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NAIT lays plans for a new trades facility, student housing

By Adrian St.Onge on April 24, 2023

The Northern Alberta Institute of Technology‘s trades programs train over 10,000 students per year and with NAIT’s inaugural class graduating in 1965, many of these original tradespeople have since retired. Deans and department heads wonder why the aging building has yet to be retired or upgraded to meet current industry demands. To meet those demands, NAIT recently purchased land north and west of the current main campus and plans to develop a new facility.

NAIT submitted a $450 million project plan to try and amalgamate these programs, especially programs with common courses and years, by 2030. While the planning is still in the early stages, NAIT sent a team of tradespeople to the Greater Toronto Area to visit schools that recently went through a new campus build or renovated buildings.

The “Carpentry Cube” at Fleming College

Currently, courses such as carpentry, machining and automotive are spread across NAIT’s main campus in various wings. The plumbing, welding and crane operating trades are located even further, with crane operating only available in Spruce Grove.

Planning for the new building requires all trade schools to talk and work together, Matthew Lindberg, the Dean of the School of Skilled Trades said.

Making facility in Conestoga College.

“You can absolutely tell that they got their staff involved and their faculty involved in the design,” Lindberg said. “Within three months, they have done a spectacular amount of work to get the shops and labs ready and you wouldn’t get that level of buy-in if you hadn’t involved folks right from the beginning to kind of say ‘This is your project, you’re, you’re involved in helping create this space.'”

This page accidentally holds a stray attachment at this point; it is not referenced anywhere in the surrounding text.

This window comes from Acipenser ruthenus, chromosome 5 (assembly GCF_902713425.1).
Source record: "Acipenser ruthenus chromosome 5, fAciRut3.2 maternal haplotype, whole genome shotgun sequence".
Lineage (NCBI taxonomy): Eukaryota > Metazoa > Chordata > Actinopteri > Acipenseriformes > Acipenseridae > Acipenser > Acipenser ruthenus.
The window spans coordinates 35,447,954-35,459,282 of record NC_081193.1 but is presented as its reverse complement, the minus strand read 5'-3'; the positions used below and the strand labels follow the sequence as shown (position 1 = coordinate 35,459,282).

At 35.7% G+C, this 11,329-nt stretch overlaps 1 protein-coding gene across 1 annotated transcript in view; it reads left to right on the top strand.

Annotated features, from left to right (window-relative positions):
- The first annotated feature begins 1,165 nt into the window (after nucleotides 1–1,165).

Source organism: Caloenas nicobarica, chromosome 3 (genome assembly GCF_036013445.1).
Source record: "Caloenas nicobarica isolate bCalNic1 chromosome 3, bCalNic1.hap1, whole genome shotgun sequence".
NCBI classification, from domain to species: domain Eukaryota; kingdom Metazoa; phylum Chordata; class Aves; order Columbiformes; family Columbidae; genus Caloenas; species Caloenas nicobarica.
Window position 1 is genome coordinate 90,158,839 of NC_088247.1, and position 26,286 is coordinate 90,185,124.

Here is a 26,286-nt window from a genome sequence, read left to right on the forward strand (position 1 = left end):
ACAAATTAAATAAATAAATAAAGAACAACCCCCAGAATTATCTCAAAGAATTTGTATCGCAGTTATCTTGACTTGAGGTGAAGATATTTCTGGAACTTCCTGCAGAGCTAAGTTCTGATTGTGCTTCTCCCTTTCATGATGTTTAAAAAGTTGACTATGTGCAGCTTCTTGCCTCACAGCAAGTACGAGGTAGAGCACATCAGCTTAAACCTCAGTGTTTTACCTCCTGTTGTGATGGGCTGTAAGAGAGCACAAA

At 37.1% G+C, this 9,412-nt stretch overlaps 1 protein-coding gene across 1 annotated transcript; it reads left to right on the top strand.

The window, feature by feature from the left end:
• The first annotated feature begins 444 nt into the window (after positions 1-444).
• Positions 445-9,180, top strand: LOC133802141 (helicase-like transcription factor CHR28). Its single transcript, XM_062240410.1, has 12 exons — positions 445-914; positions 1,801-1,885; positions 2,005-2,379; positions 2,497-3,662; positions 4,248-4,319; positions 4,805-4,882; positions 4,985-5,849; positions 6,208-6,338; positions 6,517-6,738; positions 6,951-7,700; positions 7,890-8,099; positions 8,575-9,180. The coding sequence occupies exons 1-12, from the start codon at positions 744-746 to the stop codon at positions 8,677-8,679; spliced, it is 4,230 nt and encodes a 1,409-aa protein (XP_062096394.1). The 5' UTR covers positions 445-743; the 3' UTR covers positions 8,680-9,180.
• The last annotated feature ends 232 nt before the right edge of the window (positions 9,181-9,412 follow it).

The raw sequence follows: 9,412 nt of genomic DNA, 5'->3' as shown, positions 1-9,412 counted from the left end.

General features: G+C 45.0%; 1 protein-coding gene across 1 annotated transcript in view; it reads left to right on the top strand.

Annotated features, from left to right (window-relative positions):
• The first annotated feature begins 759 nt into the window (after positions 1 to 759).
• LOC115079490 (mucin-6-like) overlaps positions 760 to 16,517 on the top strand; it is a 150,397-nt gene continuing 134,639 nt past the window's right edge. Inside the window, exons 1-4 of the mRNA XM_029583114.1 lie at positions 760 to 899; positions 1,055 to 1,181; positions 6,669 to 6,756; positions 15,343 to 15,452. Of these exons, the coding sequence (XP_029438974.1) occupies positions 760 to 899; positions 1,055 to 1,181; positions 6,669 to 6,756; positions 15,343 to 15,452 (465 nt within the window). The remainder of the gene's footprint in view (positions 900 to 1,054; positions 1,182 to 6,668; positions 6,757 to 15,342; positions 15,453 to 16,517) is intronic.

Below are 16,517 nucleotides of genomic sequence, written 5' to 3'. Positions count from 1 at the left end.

Plumbing area in Conestoga College.

Over three days, the team visited seven institutes and 10 campuses:

The trip aimed to discern the good from the bad and to learn from industry and academic peers about creating a new campus from the ground up. Mohawk College, for example, uses their utilities area as a learning aid, something NAIT executives noted.

Mohawk College’s recycled water area, used as a learning guide.

“It’s brilliant.” Loyde Tober, NAIT’s Chair for the Machinists and HVAC program said. “Why not? I mean, we’ve got all of these resources, we’ve got all of this infrastructure, use it as a training tool for the students. That’s real world stuff. They did a really good job of that. It was very clean, it was open, it was labeled. It was great.”

Some of the sights included a carpentry cube, an automotive shop and glass glazing into labs and classrooms. Common complaints came from hosting schools, including a lack of storage, staff-student ratios and student housing. 

Automotive storage at Fanshawe College.

The proposed project is seeking to address the issue of student housing for apprentices, something that has yet to be solved by any school. Most residences at other post-secondaries house degree or diploma students enrolled for over six months. Still, NAIT is the largest post-secondary school in Alberta to not offer student housing. 



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